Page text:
Conservation efforts have failed for many of them
As much as new scientific and technological advancements help us realize how much potential there is out in space and off of our native planet, the Earth is all we have, and from its deepest oceans to its tallest mountains, it’s absolutely filled to the brim with countless species and diversity.
Scientists and amateurs alike discover new species and biodiversity almost constantly. The World Resources Institute reported a single 1980 study of just 19 trees in Panama where researches stumbled across 1,200 species of beetles, 80% of which were previously unknown to science.
With thousands of new species discovered each year, a 2011 estimate put the total number at 8.7 million unique species. But for each species that we discover, we are losing even more. According to the World Wildlife Fund, we are seeing a rapid loss of species at a rate between 1,000 and 10,000 times higher than the natural or background extinction rate (that is, the rate at which extinctions would occur without humans).
While some of these extinctions may take hundreds or more years to happen—or could be completed avoided through changing human behaviors and increased preservation—others are much more immediate and even likely to happen in our lifetime.
Northern White Rhino
This week, Sudan, the last male northern white rhino, died at the age of 45. He escaped rampant poaching in the 1970s when he was moved to a zoo. Many of the remaining members of his species were killed during armed conflict in the Democratic Republic of Congo in the 1990s and 2000s, and by 2009, there were only four left in the world.
Though he was able to sire two females, Sudan was the last male of his species, so now the future of their kind lies in scientists’ ability to successfully use IVF to produce more offspring from the remaining two females.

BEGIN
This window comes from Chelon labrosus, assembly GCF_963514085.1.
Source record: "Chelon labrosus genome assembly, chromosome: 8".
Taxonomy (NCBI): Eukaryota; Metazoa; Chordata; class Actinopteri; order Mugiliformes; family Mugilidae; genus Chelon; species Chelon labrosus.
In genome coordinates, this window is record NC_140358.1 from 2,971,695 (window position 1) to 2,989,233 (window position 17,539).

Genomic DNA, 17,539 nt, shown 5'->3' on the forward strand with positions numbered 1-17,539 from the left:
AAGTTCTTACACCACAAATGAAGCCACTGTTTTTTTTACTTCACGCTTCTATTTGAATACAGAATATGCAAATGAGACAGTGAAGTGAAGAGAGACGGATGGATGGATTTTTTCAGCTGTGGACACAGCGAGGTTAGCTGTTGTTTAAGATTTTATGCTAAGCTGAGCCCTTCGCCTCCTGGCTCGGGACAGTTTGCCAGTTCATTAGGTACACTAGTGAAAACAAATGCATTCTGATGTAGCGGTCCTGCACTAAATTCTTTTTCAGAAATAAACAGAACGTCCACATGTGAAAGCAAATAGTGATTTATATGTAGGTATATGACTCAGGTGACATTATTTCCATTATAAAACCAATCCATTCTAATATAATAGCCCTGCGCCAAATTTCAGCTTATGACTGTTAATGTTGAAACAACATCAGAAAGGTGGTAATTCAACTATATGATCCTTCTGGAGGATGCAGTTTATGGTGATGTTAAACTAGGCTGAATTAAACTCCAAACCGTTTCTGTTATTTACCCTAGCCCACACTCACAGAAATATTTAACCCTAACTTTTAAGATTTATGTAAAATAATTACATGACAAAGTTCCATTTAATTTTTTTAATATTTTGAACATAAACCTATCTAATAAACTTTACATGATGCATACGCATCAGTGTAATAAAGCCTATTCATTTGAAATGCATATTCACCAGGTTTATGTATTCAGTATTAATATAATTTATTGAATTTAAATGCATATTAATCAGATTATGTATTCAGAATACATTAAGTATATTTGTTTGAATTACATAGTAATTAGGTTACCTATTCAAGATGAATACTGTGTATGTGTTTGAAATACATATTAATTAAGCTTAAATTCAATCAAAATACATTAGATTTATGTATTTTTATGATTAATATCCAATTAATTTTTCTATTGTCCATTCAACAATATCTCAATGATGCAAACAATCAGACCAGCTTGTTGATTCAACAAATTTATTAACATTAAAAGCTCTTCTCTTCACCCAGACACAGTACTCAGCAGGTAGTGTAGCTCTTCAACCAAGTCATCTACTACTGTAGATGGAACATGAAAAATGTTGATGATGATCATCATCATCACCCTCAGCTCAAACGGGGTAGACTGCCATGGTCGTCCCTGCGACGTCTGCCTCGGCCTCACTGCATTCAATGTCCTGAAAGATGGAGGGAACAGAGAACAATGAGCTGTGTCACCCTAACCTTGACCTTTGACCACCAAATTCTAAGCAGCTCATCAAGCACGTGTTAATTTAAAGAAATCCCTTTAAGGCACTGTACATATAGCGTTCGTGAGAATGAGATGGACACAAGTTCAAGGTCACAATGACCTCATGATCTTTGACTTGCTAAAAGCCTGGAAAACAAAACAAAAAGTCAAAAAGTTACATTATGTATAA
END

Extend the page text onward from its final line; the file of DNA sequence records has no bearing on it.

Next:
Also known as a Mexican salamander or a Mexican walking fish, this curious creature is critically endangered in the wild, mostly due to water pollution, urbanization around Mexico city, and the introduction of predators and invasive species into their native waterways.
Between 1998 and 2008, researchers saw a decline from 6,000 to 100 axolotls per square kilometer in their primary habitat. A 2013 study found no surviving individuals in the wild, but Mexico City is working on a preservation plan for some found since then. They are relatively easy to breed in captivity.
Axolotls are especially useful to scientists due to their ability to regenerate limbs. As of 2018, it is the animal with the largest completed genome currently known to science.
South China Tiger
With fewer than 20 believed to be left in the wild, the South China tiger has been critically endangered since 1996. It is mostly believed that the species is already extinct in the wild, but in recent years there has been more success at preserving the species in reserves, a possibility mostly threatened by the small extant population and genetic inbreeding.